Pope Francis Visits The United States of America and Demonstrates Intersectional Awareness 

Pope Francis, the leader of the Catholic Church, demonstrated intersectional awareness and shared that knowledge with a mass audience, last week. Argentine-born Pope Francis toured three cities in the United States of America reminding us that he, too, is an American.

This religious leader proved himself to be a skillful orator, a social worker, and a professor. Addressing the short-comings of clergy, the Pope focused on the sanctity of family-life and seemingly ordered  high-ranking religious leaders to get out from behind the protective walls of the church and into the homes of believers in order to positively impact families. This suggests that those with power and influence do not need to horde their talents, nor exclude others from receiving their wisdom. Instead, they must put themselves “out there” to join the lay community and the religious community beyond the sacred ivy-covered walls.

Regarding homelessness, the Pope urged people to consider how one becomes homeless and then to actively listen to those unfortunate, disenfranchised souls suffering from lack of opportunities and lack of access to good people who want to spend time helping them cultivate opportunities. The Pope urged audiences to create communities that positively impact the lives of Others. Being a cultural studies scholar, I naturally thought of the tendency to exclude minority women from certain cultural practices common to mainstream culture.

What stood out to me from watching this visit on television, was the Pope’s willingness to critically interrogate the causes of many social problems that impact diverse members of the American family. I considered my own position as a minority-woman located in a remote geographical space comprised of leaders with normative mating values that do not always take into consideration the needs of the Other.

I am not Catholic. I have attended Catholic mass once, however. I also have many fulfilling relationships with friends who were raised Catholic, or who consider themselves to be “culturally Catholic”. Although I do not know the intricacies of the faith, I, like many women, have questions about marriage, family, and economics that the Catholic Church (and other faiths)  address. I wonder how the concept of family life applies to me, personally, a black woman whose early peer relationships were mostly with white men.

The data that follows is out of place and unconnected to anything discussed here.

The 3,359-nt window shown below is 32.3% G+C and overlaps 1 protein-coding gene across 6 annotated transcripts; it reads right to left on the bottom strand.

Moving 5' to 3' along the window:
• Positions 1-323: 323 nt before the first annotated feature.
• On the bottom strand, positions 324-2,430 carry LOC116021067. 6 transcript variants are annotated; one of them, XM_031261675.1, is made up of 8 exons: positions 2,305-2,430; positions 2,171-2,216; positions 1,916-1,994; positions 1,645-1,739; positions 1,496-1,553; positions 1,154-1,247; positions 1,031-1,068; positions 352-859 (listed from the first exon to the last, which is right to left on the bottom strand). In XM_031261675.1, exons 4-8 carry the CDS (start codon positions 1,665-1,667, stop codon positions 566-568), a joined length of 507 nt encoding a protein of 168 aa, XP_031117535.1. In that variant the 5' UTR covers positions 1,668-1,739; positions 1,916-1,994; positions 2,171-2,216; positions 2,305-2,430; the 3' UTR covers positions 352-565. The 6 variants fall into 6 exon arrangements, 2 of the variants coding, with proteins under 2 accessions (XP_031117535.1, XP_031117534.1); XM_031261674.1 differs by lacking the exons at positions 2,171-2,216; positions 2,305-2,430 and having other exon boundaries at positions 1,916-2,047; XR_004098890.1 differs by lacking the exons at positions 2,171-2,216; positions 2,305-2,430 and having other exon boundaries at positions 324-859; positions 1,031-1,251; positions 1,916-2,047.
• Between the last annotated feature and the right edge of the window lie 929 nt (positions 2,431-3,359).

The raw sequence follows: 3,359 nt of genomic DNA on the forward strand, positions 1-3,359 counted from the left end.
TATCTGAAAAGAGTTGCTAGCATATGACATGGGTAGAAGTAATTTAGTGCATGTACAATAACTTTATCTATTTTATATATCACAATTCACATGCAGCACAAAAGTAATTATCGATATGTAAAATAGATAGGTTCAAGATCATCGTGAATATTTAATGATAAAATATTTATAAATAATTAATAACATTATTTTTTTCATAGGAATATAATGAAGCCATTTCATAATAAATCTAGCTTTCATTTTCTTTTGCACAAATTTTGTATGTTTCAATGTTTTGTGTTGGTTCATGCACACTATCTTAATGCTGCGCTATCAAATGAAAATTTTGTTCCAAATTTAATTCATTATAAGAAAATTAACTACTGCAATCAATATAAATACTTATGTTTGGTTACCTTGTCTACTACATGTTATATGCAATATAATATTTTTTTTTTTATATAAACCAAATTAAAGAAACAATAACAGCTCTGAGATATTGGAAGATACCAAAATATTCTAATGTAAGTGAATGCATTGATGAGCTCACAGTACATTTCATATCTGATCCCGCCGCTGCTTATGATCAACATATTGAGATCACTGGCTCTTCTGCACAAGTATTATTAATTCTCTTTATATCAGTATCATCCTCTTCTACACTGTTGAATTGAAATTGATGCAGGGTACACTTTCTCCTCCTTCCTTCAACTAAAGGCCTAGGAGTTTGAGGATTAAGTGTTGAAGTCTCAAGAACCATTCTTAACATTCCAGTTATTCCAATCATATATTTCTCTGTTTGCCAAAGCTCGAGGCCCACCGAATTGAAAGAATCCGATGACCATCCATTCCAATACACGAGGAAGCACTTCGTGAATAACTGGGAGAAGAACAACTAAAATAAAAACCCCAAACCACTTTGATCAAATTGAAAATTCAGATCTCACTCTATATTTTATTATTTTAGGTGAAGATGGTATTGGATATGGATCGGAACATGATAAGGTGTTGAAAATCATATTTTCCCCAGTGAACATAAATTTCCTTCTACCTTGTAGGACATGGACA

I wonder if part of the Pope’s ecumenical strategy is to reach out to people just like me, women of color who spend part of the year living in urban spaces (Los Angeles) and part of the year living in non-urban communities (Appalachia) with little opportunity to build capital holdings.

Scholars at colleges and universities where cultural studies is taught, particularly scholars at Claremont Graduate University who study race/ethnicity and religion/theology, might consider adding Pope Francis’ recent speeches to the curricula. Professors ought to share insights and inspire conversation on the Pope’s recent visit.

In the meantime, below, I share my own research questions for consideration. They are:

Is it the case that we are witnessing a change in the way the Catholic Church practices conversion and educational outreach? How do  global economic conditions impact the Pope’s message on topics such as marriage, annulment, prison reform, and climate change? Can minority lay people play a role in the Catholic Church?

Further study of Pope Francis’ speeches in the United States would make for an excellent addition to the curriculum in the Cultural Studies program at Claremont Graduate University. IMG_4409